The experiences of primary school Essay
The experiences of primary school
My beginning as a legally recognized individual occurred on August 25, 1987 in Perth, Western Australia. Life began in the suburban area of Ballajura where it was play time every minute of the day. The open areas of the bold green grass comprised with the warm blazing sun fulfilled and created the perfect environment for enjoying the events of daily cricket matches and grazing the backyard with my toy lawn-mower. Many things were accomplishable in one of those days, without possibly even thinking of a factor to worry about. But this innocent lifestyle was to soon come to an end.
The excitement of cricket bats and being surrounded by respectable adults were to be replaced by cold, hard pencils and a sea of immature teasing peers. My parents happy laughs and sentences with words including ‘yes’ were exchanged for demanding taunts of ‘Quick get ready for school’ and the repetitive dawning question of ‘What did you learn today?’. Becoming a prisoner in the life of a student would cause a dramatic change in my life forever…
It was 6:00 when my parent’s alarm clock went off emitting the loud shocking moan and a bright red display, shattering my routine of late sleep-ins. As I turned, the gap between the curtains provided immense light, forcing me out of my warm and comfortable environment and into icy cold and crisp air. The long, strenuous, ever-lasting drive from the familiar boundary of my home seemed to have an infinite time limit. I had never experienced such anxiousness. The cold, stiff atmosphere was in complete contrast to the warm sweat of stress dripping down and drying at the base of my nose.
Year one was the beginning of a development in my life that would never allow me to look back.
“How was school today Simon?” questioned my mother.
“Not good”, “Too Long” I replied as I stamped my school shoes in anger. The red haired teacher that was appointed to blabber to my peers and I was a fiery drill sergeant, screaming orders from the front and eagerly awaiting the chance to spread propaganda about the importance and requirement of an education.
As the dull school terms drew closer and closer to an exciting escape, adjusting my life back to the pre schooling environment I had created for myself seemed like an impossible objective. I had become a convict of the education system, another being in the dark cells known as a classroom, forever to be tortured inside the house of terror. The pedantic pedagogue’s would own my life for years to come.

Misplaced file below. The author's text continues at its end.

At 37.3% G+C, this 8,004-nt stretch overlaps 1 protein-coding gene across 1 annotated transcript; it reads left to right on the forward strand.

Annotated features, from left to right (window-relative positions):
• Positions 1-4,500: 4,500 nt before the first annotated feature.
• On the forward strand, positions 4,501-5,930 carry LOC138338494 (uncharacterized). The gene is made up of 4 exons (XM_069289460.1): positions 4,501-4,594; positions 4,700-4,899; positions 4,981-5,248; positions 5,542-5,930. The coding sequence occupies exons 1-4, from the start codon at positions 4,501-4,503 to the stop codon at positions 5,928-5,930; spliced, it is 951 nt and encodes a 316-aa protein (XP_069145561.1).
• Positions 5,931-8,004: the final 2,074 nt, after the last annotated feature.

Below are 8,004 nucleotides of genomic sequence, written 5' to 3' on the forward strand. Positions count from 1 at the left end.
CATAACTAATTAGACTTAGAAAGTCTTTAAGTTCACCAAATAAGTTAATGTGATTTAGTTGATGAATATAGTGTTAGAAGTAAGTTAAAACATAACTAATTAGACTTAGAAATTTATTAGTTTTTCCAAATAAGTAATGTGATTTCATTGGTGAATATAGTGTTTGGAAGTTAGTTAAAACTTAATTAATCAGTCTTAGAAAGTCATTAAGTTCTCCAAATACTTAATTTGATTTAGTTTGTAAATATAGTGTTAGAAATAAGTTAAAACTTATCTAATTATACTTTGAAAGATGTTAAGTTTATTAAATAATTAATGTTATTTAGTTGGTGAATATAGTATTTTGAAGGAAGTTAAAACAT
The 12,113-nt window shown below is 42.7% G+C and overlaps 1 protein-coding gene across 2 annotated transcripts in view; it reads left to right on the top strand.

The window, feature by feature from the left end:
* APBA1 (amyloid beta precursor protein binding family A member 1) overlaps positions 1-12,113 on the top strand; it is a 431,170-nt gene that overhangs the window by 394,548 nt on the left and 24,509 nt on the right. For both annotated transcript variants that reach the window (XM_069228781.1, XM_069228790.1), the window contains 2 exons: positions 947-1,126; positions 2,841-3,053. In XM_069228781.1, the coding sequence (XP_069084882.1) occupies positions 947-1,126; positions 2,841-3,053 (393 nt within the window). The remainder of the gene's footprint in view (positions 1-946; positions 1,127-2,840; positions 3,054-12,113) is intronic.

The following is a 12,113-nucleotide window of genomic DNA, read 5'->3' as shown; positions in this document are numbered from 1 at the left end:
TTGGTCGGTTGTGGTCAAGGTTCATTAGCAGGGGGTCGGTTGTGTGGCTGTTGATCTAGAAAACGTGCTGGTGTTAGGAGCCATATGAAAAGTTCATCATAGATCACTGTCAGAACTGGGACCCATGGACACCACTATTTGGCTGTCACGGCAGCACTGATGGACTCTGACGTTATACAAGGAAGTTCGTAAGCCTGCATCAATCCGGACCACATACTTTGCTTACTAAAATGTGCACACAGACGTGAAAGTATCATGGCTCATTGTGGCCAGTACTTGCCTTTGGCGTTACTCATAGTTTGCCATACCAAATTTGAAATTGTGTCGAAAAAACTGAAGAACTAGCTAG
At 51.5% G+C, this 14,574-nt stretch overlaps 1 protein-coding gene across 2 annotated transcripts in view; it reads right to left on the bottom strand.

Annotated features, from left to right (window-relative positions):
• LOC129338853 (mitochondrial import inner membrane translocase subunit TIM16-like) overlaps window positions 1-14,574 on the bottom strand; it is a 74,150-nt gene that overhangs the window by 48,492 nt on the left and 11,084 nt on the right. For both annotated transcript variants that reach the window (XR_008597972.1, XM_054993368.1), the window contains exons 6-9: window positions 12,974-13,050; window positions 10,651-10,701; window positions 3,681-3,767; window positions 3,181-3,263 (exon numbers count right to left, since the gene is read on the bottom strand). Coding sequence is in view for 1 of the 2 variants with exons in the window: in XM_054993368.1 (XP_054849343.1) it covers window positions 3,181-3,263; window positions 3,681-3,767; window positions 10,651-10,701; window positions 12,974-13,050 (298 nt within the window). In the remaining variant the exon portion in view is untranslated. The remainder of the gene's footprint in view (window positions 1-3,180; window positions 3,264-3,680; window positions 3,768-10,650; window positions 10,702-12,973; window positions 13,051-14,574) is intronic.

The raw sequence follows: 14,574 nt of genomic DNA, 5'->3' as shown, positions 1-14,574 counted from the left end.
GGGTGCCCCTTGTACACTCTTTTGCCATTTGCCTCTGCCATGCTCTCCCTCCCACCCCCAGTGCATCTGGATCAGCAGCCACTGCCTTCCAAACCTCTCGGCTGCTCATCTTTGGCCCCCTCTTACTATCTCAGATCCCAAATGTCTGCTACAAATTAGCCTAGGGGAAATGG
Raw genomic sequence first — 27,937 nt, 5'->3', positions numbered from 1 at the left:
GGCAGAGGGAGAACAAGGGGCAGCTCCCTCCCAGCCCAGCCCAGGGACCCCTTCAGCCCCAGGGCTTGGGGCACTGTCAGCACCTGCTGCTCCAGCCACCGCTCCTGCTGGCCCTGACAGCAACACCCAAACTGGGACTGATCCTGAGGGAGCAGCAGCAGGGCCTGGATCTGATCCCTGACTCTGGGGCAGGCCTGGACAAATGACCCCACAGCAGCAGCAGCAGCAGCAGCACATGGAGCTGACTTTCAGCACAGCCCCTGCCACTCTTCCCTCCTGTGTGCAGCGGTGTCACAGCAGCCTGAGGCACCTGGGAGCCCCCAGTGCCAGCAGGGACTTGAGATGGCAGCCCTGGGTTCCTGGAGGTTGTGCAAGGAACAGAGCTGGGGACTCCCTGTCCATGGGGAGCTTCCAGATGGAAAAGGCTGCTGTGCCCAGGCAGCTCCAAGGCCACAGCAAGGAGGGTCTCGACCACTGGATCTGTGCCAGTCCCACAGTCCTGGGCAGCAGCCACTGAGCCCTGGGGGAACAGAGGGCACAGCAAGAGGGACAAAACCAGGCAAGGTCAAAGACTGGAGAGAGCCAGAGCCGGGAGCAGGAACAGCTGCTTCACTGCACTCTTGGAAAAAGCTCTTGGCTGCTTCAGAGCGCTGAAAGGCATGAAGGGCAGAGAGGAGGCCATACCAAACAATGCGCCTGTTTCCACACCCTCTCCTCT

The strict years of entrapment I experienced suddenly developed into harder, continuous strains of my existence. At school we were assigned and sorted by the time of your stay at the school, in grades from one to six. The kids in grade six were the veterans of the block. They defined your safety, popularity and social status in school.
By now in grade three, I had struggled through to survive half of my sentence at the school. My peers and I were then assigned to a tall, terrorising, robot-like instructor who introduced additional stressful tasks of shoe box projects and recounts of our escapes to home on the weekend. These times forced beckoning for breaks in the increase of organised torture we were assigned, called ‘Homework’. The demanding lifestyle in this period of time was not limited by only teachers, other entrants at the school were always impending to provide verbal and physical expressions to discourage and harm.
The passing of two more years brought me to my final couple of semesters in my sentence at the primary school. Year six brought new hope, a sense of determination to finish and succeed was created; to battle my dampened spirit and reneged approach caused by my past years. As a child attending year six, I was offered new options and attitudes, firstly a reward to attend a lower security camp held in Albany was proposed as well as the freedom to leave the houses of labour to visit the toilet facilities. My six year reside at the penitentiary imposed an extended semi – permamnent frown on my once innocent face. By the end of year six the sad, dawning, artificial fright that was dedicated to me was vanishing. I cleared my dirty, relieved forehead and reflected upon my stay at the institute. My experiences at the school provided me with a sense of accomplishment.
The stay that I experienced at Illawarra Primary School provided me with many attributes. The fun and importance would never be forgotten. As I regained consciousness from the break of brain stimulation caused by the Christmas holidays I realised the next step in overcoming the period of prison life as a student, was enrolling in secondary schooling.